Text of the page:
UA President Hart Joins Other University Leaders to Call on Congress, President Obama to Close Innovation Deficit

The nationwide university community has launched an effort to urge Washington to restore investments in research and education that ensure America’s role as innovation leader, power the economy and create jobs.
July 31, 2013
President Ann Weaver Hart
President Ann Weaver Hart

Deeply concerned about major federal budget cuts to research and higher education at a time when other nations are steadily increasing investments in those areas, University of Arizona President Ann Weaver Hart today joined 165 other university presidents and chancellors in calling on leaders in Washington to close what they call the "innovation deficit."

In an open letter to President Barack Obama and Congress, published as an advertisement today in the influential Washington, D.C., publication, Politico, Hart and her fellow university leaders wrote that closing the innovation deficit – the widening gap between needed and actual investments in research and education – must be a national imperative. The higher education leaders noted that investments in those areas lead to the types of innovation and new technologies that power the nation's economy, create jobs and reduce the budget deficit while ensuring the United States maintains its role as global leader.

"Throughout our history, this nation has kept the promise of a better tomorrow to each generation," Hart and her colleagues wrote. "This has been possible because of our economic prosperity based in large part on America's role as global innovation leader. Failing to deal with the innovation deficit will pass to future generations the burdens of lost leadership in innovation, economic decline and limited job opportunities. We call upon you to reject unsound budget cuts and recommit to strong and sustained investments in research and education. Only then can we ensure that our nation's promise of a better tomorrow endures."

Economists agree that more than half of U.S. economic growth since World War II is a consequence of technological innovation, much of which results from federally funded scientific research conducted at U.S. universities. Such groundbreaking research, the university leaders noted, has led to life-saving vaccines, lasers, MRI, touchscreens, GPS, the Internet and many other advances that have improved lives and generated entire new sectors of our economy.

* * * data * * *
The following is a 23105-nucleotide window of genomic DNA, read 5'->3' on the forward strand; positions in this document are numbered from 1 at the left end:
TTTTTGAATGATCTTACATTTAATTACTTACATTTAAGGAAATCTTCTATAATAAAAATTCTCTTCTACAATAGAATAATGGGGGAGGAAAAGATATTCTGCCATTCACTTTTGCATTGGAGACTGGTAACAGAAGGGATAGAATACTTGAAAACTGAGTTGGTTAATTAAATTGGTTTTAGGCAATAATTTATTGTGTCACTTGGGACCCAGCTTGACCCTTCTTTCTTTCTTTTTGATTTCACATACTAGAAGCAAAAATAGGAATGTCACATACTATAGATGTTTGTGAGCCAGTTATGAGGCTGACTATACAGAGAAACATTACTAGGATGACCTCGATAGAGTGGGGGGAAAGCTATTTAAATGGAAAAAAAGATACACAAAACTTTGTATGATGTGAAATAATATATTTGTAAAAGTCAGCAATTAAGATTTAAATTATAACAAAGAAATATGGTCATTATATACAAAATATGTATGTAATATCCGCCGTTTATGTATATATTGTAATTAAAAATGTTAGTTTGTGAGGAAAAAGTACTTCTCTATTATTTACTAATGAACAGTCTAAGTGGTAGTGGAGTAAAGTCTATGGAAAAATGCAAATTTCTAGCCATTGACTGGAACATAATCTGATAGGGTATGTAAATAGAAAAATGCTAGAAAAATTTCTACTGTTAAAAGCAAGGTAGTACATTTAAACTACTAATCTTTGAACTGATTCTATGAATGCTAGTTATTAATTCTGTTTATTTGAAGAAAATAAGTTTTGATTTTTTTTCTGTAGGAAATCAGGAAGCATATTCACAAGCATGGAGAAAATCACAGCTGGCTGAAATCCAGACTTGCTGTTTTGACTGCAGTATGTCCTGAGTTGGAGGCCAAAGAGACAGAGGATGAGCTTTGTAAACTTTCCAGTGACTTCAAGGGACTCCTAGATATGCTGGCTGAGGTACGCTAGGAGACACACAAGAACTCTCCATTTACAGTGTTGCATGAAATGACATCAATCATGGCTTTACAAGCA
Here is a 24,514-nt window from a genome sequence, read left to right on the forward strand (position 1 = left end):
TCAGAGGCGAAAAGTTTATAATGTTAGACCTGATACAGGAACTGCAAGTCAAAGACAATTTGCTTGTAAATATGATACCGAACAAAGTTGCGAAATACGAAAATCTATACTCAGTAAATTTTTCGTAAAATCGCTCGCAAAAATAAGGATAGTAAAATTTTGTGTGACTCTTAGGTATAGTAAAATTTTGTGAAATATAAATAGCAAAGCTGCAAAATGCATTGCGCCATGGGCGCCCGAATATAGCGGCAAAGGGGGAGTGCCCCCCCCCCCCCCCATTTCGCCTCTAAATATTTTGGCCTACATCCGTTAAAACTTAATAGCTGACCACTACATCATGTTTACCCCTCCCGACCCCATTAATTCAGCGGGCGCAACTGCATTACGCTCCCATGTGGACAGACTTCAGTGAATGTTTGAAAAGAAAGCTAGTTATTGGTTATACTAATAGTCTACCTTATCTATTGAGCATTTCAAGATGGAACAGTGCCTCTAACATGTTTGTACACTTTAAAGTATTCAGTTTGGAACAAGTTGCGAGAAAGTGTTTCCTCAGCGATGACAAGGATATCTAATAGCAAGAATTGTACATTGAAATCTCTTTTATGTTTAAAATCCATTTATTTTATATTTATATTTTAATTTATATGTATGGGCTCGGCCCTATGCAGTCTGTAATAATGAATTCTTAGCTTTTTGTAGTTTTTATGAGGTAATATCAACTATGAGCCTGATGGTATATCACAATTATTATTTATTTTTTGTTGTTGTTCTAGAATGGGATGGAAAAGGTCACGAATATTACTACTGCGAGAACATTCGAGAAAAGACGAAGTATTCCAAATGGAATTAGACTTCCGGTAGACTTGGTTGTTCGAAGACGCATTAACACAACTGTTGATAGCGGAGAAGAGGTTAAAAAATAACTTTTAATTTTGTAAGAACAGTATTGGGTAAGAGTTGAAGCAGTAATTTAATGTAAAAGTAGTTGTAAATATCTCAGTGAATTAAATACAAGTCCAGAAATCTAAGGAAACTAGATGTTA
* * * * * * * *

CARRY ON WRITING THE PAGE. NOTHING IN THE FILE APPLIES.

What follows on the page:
As our state's premier research university, the UA has played an important role in improving lives and positively impacting the economy. Ranked among the top 20 public research universities, and with more than $625 million in research expenditures, the UA is internationally noted in such areas as optics, space sciences, the environment, biosciences and Southwest border issues. The UA has served as an incubator for several successful spin-off companies, including Ventana Medical Systems, Inc., a member of the Roche Group and a world leader in tissue-based diagnostic equipment. Together, the UA, the UA Tech Park and The University of Arizona Health Network provide an $8.3 billion statewide economic impact.

In the letter, the university leaders pointed out that over the past two decades, China, Singapore and South Korea dramatically have increased their investments in research and higher education, having seen the enormous benefits such investments have had for the U.S. economy. The rate of growth of U.S. research and development investments has been outstripped by those of China, Singapore and South Korea by two to four times during that period.  

The university leaders' initiative comes as Congress faces critical budget decisions in the coming months.  Annual funding bills, the debt limit and measures to eliminate or modify the deep across-the-board spending cuts forced by sequestration could all be taken up this fall. While the legislative path for those measures remains unclear, the presidents and chancellors noted that targeted investments in research and higher education can and should be made – regardless of overall funding levels – because they would be key sources of long-term economic growth and fiscal stability.

"Because the innovation deficit undermines economic growth it harms our nation’s overall fiscal health, worsening long-term budget deficits and debt," Hart and her colleagues wrote. "Investments in research and education are not inconsistent with long-term deficit reduction; they are vital to it."  

The universities represented in the letter are all members of the Association of American Universities and/or the Association of Public and Land-grant Universities.  The UA is a member of both.

The open letter, including a list of all of its signers, can be seen at